A federal judge in Florida has denied a request to certify a class in a lawsuit filed against a defendant for allegedly violating the Fair Debt Collection Practices Act by seeking to collect on a time-barred debt without informing the plaintiff that making a payment would restart the statute of limitations on the underlying debt.
A copy of the ruling in Gomes v. Portfolio Recovery Associates can be accessed by clicking here.
In denying the motion for class certification, the judge also gave the plaintiff a chance to respond to a motion for summary judgment filed by the defendant.
The plaintiff received a collection letter from the defendant for which the statute of limitations had expired. The letter include several offers to either pay the debt in full or settle the debt in full and included a deadline to accept the offer. The letter did not state that the defendant could not sue because the statute of limitations had expired. The letter did include a disclosure that read: “The law limits how long you can be sued on a debt. Because of the age of your debt, we will not sue you for it.”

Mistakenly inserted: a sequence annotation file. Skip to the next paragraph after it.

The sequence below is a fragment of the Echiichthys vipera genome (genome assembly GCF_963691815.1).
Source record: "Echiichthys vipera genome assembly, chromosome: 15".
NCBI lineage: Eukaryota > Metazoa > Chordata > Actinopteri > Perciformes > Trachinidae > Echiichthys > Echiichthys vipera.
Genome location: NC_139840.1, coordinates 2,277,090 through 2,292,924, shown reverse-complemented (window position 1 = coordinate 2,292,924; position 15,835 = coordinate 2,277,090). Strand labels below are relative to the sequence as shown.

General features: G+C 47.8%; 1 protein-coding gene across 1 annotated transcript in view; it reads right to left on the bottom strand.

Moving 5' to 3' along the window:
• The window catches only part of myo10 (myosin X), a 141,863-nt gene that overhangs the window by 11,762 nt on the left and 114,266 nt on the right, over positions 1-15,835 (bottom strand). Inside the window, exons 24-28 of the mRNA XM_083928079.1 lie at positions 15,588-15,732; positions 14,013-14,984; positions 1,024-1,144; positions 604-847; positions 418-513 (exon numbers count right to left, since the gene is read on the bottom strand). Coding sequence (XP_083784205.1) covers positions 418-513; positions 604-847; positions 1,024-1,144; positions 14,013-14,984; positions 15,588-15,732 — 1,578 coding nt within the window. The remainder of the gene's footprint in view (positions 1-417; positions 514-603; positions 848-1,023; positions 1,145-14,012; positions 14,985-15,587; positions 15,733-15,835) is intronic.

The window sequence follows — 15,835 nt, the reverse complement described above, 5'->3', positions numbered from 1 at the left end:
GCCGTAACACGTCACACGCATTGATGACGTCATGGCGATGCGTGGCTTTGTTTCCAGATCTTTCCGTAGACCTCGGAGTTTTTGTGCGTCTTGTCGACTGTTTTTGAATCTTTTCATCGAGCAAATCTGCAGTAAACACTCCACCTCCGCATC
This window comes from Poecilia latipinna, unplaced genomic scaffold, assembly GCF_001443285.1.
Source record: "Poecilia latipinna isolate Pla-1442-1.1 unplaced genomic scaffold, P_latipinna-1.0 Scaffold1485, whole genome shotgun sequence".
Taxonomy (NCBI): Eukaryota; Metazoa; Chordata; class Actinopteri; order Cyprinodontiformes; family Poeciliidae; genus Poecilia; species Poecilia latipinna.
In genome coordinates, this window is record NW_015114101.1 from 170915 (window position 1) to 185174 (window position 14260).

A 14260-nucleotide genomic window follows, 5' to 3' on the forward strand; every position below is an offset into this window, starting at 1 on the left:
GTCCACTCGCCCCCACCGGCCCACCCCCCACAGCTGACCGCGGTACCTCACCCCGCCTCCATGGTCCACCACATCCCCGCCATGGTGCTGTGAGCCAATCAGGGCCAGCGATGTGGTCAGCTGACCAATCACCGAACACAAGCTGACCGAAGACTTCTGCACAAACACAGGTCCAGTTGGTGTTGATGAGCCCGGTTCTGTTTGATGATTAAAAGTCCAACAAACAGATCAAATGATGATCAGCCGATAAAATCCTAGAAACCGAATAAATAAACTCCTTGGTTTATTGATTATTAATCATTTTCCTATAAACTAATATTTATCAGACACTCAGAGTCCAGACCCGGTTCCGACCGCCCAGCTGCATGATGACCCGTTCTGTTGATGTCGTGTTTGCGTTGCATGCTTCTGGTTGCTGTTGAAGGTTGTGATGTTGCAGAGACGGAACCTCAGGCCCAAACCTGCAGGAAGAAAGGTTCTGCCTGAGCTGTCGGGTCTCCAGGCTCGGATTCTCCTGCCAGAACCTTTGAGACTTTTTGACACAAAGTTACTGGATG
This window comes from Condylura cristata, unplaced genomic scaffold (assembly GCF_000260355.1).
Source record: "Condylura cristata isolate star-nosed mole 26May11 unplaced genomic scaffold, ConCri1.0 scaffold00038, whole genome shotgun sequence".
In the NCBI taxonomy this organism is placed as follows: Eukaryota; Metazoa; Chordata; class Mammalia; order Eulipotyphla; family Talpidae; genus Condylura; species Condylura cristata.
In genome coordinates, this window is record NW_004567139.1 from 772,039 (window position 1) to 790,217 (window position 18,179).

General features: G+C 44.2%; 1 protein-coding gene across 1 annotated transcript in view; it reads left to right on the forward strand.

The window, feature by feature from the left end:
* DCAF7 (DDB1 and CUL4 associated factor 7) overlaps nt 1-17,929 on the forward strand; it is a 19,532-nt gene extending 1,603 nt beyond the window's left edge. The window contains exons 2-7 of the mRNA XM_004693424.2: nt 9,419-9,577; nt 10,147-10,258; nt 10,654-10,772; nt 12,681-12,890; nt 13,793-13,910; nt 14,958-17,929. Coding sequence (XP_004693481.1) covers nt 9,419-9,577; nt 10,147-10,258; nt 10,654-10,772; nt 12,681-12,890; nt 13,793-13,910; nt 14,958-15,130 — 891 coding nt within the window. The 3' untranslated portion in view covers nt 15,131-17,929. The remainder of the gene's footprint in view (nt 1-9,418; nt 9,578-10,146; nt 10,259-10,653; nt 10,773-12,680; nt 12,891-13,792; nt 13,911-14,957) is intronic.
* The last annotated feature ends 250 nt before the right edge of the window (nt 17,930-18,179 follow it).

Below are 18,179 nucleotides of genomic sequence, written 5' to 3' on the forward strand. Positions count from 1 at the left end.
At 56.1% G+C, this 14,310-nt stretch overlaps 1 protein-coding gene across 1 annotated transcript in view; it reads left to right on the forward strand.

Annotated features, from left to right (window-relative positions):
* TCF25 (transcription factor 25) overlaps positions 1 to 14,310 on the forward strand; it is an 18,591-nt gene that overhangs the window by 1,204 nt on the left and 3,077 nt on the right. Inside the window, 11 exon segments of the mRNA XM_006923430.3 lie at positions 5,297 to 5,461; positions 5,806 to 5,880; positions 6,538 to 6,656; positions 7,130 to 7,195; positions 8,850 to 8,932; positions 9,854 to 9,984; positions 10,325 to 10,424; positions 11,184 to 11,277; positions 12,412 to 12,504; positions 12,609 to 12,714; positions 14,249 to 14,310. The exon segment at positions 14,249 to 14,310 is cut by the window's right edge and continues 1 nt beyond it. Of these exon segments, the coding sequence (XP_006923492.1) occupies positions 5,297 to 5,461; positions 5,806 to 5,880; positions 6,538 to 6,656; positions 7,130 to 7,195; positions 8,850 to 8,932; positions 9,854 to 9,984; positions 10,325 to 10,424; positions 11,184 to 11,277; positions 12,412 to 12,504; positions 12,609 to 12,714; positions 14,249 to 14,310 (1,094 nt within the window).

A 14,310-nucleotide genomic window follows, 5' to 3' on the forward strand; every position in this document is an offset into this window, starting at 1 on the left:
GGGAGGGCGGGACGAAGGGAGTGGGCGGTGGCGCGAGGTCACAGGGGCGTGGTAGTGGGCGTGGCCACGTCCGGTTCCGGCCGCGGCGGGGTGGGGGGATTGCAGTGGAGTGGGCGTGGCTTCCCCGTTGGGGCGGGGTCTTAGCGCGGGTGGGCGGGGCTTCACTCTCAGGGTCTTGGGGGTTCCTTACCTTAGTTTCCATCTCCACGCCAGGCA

The plaintiff filed a class-action lawsuit, alleging violations of the FDCPA and the Florida Consumer Collections Protection Act.
In dealing with each of the four areas required for a class to be certified, Judge Cecilia Altonaga of the District Court for the Southern District of Florida ruled that the case failed the predominance test because the plaintiff is seeking actual damages in the suit, thus “individual issues permeate the claims of putative class members seeking the recovery of actual damages, both as to the nature and content of defendant’s communications with each, as well as liability to the extent defendant is entitled to probe questions addressing causation with each such member.”